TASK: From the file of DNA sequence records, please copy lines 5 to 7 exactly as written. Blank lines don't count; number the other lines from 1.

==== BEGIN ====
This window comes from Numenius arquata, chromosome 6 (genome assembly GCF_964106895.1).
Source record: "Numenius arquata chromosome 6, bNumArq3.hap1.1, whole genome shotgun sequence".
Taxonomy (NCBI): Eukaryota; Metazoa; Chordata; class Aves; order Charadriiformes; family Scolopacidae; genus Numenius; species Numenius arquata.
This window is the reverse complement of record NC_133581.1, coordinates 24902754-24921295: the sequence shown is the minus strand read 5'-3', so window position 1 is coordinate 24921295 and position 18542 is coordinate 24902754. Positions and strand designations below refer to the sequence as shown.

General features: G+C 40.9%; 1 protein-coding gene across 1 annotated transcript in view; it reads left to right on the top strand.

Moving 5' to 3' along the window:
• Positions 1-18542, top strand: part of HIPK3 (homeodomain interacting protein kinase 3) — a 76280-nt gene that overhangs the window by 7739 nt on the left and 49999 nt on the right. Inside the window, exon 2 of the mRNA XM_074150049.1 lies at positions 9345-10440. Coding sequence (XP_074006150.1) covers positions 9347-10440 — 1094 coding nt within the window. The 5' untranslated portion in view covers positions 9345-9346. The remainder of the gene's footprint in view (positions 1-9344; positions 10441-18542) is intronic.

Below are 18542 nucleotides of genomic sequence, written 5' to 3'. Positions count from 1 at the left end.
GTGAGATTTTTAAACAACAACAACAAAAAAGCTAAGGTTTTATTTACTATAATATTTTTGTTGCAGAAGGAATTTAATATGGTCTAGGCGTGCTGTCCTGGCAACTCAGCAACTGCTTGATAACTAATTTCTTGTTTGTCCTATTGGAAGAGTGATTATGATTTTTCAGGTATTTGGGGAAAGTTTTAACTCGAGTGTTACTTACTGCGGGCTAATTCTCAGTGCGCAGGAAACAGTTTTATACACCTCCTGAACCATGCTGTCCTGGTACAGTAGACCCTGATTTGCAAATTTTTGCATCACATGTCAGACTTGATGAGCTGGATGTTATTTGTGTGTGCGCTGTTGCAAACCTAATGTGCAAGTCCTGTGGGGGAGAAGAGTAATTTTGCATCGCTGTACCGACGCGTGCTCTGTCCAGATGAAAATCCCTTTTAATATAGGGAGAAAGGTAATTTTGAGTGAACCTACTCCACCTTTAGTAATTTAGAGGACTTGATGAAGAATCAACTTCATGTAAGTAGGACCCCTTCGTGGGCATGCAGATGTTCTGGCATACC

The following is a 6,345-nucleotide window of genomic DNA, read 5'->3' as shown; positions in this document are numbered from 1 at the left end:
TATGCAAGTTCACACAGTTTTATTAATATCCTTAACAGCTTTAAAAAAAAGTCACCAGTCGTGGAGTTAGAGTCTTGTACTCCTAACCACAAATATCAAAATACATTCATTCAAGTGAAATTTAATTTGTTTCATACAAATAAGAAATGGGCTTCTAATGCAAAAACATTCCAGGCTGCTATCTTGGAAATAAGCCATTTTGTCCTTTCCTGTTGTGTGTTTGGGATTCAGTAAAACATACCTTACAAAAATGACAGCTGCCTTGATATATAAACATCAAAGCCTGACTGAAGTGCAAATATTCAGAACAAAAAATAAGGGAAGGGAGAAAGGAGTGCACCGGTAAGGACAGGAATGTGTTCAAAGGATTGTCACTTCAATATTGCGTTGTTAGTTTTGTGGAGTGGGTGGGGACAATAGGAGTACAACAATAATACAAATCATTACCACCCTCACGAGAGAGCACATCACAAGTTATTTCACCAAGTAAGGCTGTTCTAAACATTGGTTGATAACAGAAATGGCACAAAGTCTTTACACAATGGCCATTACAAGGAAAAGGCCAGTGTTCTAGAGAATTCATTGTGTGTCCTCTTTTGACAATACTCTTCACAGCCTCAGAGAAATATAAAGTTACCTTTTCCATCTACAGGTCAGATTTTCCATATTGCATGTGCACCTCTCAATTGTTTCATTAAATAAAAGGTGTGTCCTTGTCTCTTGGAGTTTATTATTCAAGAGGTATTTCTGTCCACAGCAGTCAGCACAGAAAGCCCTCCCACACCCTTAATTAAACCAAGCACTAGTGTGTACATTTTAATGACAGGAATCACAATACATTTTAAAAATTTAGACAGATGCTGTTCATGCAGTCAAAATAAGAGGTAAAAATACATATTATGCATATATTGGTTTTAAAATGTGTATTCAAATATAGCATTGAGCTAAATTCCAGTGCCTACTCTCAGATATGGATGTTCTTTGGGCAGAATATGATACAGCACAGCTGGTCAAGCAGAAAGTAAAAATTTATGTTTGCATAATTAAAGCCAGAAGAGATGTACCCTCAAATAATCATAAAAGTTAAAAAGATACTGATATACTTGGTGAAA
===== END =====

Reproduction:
General features: G+C 40.9%; 1 protein-coding gene across 1 annotated transcript in view; it reads left to right on the top strand.

Moving 5' to 3' along the window:
• Positions 1-18542, top strand: part of HIPK3 (homeodomain interacting protein kinase 3) — a 76280-nt gene that overhangs the window by 7739 nt on the left and 49999 nt on the right. Inside the window, exon 2 of the mRNA XM_074150049.1 lies at positions 9345-10440. Coding sequence (XP_074006150.1) covers positions 9347-10440 — 1094 coding nt within the window. The 5' untranslated portion in view covers positions 9345-9346. The remainder of the gene's footprint in view (positions 1-9344; positions 10441-18542) is intronic.